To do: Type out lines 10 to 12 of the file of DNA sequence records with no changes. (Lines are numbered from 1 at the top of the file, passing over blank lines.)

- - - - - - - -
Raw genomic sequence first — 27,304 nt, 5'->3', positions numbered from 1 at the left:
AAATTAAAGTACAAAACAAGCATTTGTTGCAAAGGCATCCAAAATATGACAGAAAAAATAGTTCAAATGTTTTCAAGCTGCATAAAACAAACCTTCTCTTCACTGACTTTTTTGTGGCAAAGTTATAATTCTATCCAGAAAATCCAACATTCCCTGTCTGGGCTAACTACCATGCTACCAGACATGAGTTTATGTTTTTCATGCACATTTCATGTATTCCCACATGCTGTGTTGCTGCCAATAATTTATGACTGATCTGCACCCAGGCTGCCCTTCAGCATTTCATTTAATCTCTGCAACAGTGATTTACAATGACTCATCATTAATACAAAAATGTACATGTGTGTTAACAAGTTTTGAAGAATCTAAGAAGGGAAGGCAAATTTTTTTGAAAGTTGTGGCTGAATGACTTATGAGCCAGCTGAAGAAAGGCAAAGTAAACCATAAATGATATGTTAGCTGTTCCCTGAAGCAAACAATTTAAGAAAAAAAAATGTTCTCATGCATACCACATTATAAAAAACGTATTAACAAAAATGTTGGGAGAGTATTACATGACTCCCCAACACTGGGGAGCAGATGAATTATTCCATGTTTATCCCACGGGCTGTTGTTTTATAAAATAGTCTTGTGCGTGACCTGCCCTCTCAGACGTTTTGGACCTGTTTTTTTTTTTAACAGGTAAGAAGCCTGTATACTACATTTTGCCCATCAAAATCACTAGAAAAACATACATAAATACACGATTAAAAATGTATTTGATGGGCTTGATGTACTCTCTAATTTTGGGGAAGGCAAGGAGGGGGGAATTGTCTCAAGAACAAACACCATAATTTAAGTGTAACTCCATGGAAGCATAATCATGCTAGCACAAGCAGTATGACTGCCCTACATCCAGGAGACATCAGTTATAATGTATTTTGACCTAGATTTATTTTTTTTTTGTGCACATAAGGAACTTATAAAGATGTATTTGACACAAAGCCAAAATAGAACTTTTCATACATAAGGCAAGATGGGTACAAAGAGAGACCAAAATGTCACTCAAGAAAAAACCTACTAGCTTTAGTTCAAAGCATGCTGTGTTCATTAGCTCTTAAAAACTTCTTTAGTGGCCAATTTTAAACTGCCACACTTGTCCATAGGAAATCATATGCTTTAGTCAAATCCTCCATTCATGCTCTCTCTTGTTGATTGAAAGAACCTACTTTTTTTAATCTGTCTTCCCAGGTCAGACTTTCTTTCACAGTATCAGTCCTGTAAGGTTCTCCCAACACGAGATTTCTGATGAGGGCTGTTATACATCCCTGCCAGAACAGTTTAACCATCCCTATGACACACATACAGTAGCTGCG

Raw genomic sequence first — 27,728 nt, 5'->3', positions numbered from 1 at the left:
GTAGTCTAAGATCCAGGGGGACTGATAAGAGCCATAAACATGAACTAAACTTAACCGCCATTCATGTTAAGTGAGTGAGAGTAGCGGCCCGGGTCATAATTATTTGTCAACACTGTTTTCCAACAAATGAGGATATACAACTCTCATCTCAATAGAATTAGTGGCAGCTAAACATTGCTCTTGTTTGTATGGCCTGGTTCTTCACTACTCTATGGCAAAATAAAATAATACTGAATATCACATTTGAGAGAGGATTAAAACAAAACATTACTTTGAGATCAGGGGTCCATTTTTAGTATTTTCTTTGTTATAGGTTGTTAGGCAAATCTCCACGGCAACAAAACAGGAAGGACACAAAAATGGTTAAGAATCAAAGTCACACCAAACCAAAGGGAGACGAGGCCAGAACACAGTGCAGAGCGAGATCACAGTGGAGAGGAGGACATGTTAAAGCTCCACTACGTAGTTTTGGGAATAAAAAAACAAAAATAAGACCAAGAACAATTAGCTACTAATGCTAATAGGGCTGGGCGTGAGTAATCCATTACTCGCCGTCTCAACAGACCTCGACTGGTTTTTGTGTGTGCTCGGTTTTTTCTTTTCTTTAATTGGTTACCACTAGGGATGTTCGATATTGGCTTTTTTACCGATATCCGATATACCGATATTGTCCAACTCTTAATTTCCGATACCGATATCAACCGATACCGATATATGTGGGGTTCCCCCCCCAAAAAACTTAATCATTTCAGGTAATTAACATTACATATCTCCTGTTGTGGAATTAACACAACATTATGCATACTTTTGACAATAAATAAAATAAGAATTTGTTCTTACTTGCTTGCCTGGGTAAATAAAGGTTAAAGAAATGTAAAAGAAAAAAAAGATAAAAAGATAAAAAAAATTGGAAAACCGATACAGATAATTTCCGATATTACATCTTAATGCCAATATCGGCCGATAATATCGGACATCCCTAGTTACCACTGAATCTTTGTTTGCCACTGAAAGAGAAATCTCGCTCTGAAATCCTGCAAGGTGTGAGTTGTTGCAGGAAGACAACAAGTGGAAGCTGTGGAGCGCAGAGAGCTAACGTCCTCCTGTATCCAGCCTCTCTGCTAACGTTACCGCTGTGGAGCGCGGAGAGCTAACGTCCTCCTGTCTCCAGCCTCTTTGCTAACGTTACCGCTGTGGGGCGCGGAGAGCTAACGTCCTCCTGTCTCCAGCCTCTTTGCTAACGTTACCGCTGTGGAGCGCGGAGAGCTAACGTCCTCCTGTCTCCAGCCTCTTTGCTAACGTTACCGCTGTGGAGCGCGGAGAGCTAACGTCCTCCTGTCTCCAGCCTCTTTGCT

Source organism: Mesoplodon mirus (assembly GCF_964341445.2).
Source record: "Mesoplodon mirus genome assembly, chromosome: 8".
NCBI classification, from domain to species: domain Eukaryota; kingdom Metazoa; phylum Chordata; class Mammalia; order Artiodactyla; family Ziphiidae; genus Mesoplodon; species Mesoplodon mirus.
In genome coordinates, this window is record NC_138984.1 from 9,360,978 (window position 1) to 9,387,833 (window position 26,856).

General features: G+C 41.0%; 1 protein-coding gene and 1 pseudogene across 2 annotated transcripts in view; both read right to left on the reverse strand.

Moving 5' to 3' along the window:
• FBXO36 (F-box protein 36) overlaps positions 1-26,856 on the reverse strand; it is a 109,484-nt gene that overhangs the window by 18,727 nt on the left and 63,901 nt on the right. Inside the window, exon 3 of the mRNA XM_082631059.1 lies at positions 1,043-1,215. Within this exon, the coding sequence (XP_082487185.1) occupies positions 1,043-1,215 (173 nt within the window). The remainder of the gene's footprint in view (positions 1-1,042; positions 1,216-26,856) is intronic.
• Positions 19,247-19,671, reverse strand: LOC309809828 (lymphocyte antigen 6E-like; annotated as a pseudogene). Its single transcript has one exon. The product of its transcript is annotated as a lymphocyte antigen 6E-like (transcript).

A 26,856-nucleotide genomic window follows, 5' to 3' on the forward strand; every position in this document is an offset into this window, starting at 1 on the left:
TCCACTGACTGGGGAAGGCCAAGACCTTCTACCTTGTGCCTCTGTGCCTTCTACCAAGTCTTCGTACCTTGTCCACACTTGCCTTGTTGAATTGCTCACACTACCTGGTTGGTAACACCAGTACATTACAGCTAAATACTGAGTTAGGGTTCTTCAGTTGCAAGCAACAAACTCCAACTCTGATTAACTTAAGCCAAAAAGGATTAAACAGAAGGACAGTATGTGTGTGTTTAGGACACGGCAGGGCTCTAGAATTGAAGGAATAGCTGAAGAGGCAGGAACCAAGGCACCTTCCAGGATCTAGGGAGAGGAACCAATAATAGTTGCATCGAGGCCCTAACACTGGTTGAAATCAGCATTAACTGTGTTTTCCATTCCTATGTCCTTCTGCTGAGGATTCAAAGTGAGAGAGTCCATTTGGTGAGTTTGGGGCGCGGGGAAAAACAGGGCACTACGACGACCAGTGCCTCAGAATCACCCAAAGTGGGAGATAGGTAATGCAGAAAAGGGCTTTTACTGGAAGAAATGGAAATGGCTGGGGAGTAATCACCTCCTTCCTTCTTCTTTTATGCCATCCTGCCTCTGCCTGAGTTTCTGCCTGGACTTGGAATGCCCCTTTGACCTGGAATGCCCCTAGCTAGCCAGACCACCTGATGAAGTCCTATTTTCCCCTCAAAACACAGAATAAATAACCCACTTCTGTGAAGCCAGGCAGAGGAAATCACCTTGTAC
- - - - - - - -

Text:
Moving 5' to 3' along the window:
• FBXO36 (F-box protein 36) overlaps positions 1-26,856 on the reverse strand; it is a 109,484-nt gene that overhangs the window by 18,727 nt on the left and 63,901 nt on the right. Inside the window, exon 3 of the mRNA XM_082631059.1 lies at positions 1,043-1,215. Within this exon, the coding sequence (XP_082487185.1) occupies positions 1,043-1,215 (173 nt within the window). The remainder of the gene's footprint in view (positions 1-1,042; positions 1,216-26,856) is intronic.
• Positions 19,247-19,671, reverse strand: LOC309809828 (lymphocyte antigen 6E-like; annotated as a pseudogene). Its single transcript has one exon. The product of its transcript is annotated as a lymphocyte antigen 6E-like (transcript).